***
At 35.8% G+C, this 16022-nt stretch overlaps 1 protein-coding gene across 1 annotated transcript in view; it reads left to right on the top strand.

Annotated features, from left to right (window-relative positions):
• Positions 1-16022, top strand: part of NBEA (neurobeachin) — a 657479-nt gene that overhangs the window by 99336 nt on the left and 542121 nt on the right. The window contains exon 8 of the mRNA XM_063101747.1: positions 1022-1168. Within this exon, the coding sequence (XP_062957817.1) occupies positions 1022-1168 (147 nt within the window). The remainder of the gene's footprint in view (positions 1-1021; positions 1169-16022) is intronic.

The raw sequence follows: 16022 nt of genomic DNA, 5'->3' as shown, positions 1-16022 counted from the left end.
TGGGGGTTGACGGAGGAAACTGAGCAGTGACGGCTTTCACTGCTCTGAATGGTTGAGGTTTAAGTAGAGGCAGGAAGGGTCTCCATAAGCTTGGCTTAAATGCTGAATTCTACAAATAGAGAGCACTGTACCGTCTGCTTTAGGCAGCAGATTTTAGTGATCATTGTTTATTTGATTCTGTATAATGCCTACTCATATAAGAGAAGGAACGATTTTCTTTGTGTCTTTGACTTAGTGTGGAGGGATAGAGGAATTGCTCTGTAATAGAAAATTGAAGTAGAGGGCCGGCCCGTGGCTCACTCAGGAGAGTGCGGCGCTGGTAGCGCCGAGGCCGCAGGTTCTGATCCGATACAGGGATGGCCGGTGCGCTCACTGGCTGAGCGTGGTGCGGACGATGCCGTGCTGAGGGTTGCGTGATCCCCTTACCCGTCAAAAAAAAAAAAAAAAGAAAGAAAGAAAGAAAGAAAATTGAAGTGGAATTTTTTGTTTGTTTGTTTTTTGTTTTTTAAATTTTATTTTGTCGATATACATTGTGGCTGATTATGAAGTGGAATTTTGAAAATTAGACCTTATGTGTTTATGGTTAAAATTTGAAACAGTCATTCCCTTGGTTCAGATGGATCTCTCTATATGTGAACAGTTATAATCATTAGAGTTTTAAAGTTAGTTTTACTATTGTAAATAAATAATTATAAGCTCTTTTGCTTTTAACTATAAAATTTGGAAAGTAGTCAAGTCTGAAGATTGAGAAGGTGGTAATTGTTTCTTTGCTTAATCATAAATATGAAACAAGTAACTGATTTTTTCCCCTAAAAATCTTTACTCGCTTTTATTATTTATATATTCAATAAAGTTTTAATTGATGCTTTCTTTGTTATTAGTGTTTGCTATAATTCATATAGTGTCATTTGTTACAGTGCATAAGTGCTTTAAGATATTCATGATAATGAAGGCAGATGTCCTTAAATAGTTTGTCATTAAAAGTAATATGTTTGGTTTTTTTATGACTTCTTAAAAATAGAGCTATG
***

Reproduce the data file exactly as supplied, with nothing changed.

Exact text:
At 35.8% G+C, this 16022-nt stretch overlaps 1 protein-coding gene across 1 annotated transcript in view; it reads left to right on the top strand.

Annotated features, from left to right (window-relative positions):
• Positions 1-16022, top strand: part of NBEA (neurobeachin) — a 657479-nt gene that overhangs the window by 99336 nt on the left and 542121 nt on the right. The window contains exon 8 of the mRNA XM_063101747.1: positions 1022-1168. Within this exon, the coding sequence (XP_062957817.1) occupies positions 1022-1168 (147 nt within the window). The remainder of the gene's footprint in view (positions 1-1021; positions 1169-16022) is intronic.

The raw sequence follows: 16022 nt of genomic DNA, 5'->3' as shown, positions 1-16022 counted from the left end.
TGGGGGTTGACGGAGGAAACTGAGCAGTGACGGCTTTCACTGCTCTGAATGGTTGAGGTTTAAGTAGAGGCAGGAAGGGTCTCCATAAGCTTGGCTTAAATGCTGAATTCTACAAATAGAGAGCACTGTACCGTCTGCTTTAGGCAGCAGATTTTAGTGATCATTGTTTATTTGATTCTGTATAATGCCTACTCATATAAGAGAAGGAACGATTTTCTTTGTGTCTTTGACTTAGTGTGGAGGGATAGAGGAATTGCTCTGTAATAGAAAATTGAAGTAGAGGGCCGGCCCGTGGCTCACTCAGGAGAGTGCGGCGCTGGTAGCGCCGAGGCCGCAGGTTCTGATCCGATACAGGGATGGCCGGTGCGCTCACTGGCTGAGCGTGGTGCGGACGATGCCGTGCTGAGGGTTGCGTGATCCCCTTACCCGTCAAAAAAAAAAAAAAAAGAAAGAAAGAAAGAAAGAAAATTGAAGTGGAATTTTTTGTTTGTTTGTTTTTTGTTTTTTAAATTTTATTTTGTCGATATACATTGTGGCTGATTATGAAGTGGAATTTTGAAAATTAGACCTTATGTGTTTATGGTTAAAATTTGAAACAGTCATTCCCTTGGTTCAGATGGATCTCTCTATATGTGAACAGTTATAATCATTAGAGTTTTAAAGTTAGTTTTACTATTGTAAATAAATAATTATAAGCTCTTTTGCTTTTAACTATAAAATTTGGAAAGTAGTCAAGTCTGAAGATTGAGAAGGTGGTAATTGTTTCTTTGCTTAATCATAAATATGAAACAAGTAACTGATTTTTTCCCCTAAAAATCTTTACTCGCTTTTATTATTTATATATTCAATAAAGTTTTAATTGATGCTTTCTTTGTTATTAGTGTTTGCTATAATTCATATAGTGTCATTTGTTACAGTGCATAAGTGCTTTAAGATATTCATGATAATGAAGGCAGATGTCCTTAAATAGTTTGTCATTAAAAGTAATATGTTTGGTTTTTTTATGACTTCTTAAAAATAGAGCTATG